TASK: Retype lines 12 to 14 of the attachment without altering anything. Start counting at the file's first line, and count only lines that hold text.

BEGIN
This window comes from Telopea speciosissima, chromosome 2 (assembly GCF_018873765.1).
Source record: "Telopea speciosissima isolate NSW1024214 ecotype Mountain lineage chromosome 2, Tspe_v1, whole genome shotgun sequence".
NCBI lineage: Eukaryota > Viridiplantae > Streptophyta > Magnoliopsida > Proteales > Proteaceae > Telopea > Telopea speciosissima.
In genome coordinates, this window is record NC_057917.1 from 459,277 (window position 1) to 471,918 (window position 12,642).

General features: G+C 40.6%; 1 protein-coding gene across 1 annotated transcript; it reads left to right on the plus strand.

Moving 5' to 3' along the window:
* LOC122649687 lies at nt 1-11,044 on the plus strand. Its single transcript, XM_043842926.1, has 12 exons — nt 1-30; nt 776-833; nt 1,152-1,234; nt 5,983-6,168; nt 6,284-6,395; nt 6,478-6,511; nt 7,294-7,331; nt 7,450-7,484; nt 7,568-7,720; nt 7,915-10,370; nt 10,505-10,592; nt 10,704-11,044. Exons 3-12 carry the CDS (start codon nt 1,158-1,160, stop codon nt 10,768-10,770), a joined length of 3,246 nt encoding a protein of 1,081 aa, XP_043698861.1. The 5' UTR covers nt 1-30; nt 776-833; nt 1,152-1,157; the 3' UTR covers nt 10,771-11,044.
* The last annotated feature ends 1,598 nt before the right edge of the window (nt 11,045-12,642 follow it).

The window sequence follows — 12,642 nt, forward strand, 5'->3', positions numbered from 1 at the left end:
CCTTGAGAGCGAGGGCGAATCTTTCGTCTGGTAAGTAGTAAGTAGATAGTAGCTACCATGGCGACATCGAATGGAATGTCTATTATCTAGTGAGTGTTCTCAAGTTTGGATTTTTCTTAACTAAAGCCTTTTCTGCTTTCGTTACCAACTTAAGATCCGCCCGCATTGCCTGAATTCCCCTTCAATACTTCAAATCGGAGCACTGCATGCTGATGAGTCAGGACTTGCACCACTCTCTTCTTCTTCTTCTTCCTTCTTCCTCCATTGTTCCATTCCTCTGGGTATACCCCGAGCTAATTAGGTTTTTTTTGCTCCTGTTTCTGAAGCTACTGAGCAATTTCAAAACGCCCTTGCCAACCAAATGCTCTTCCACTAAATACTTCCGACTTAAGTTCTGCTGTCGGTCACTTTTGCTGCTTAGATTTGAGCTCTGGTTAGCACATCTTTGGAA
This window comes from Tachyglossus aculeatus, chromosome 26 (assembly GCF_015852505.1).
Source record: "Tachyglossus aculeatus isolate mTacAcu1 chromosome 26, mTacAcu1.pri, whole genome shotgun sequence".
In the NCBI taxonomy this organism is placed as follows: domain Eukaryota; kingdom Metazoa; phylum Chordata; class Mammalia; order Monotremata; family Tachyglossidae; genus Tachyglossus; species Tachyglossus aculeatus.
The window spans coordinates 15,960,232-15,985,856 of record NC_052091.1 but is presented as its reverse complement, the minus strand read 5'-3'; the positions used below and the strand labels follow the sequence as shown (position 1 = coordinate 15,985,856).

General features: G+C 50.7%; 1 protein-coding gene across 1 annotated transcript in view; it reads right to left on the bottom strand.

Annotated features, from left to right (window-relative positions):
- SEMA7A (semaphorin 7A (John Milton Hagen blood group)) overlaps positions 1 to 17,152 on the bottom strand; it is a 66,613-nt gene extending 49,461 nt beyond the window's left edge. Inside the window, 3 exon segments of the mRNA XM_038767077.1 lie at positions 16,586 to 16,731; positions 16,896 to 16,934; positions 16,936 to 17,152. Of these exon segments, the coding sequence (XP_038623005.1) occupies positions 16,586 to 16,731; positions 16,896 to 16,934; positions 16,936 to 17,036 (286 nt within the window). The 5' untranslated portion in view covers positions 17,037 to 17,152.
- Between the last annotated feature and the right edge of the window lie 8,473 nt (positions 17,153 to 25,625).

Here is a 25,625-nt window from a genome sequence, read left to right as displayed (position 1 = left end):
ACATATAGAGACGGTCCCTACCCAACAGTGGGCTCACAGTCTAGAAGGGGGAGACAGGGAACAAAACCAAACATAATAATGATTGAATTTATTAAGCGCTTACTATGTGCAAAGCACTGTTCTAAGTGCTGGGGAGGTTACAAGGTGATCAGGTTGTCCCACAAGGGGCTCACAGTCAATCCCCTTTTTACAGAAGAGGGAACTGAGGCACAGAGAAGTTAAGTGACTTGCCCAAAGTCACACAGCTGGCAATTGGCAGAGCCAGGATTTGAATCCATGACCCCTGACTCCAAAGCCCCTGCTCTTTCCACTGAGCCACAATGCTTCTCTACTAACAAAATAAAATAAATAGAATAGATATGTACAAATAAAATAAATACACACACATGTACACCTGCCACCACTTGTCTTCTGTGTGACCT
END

Source record: "Tachyglossus aculeatus isolate mTacAcu1 chromosome 26, mTacAcu1.pri, whole genome shotgun sequence".
In the NCBI taxonomy this organism is placed as follows: domain Eukaryota; kingdom Metazoa; phylum Chordata; class Mammalia; order Monotremata; family Tachyglossidae; genus Tachyglossus; species Tachyglossus aculeatus.
The window spans coordinates 15,960,232-15,985,856 of record NC_052091.1 but is presented as its reverse complement, the minus strand read 5'-3'; the positions used below and the strand labels follow the sequence as shown (position 1 = coordinate 15,985,856).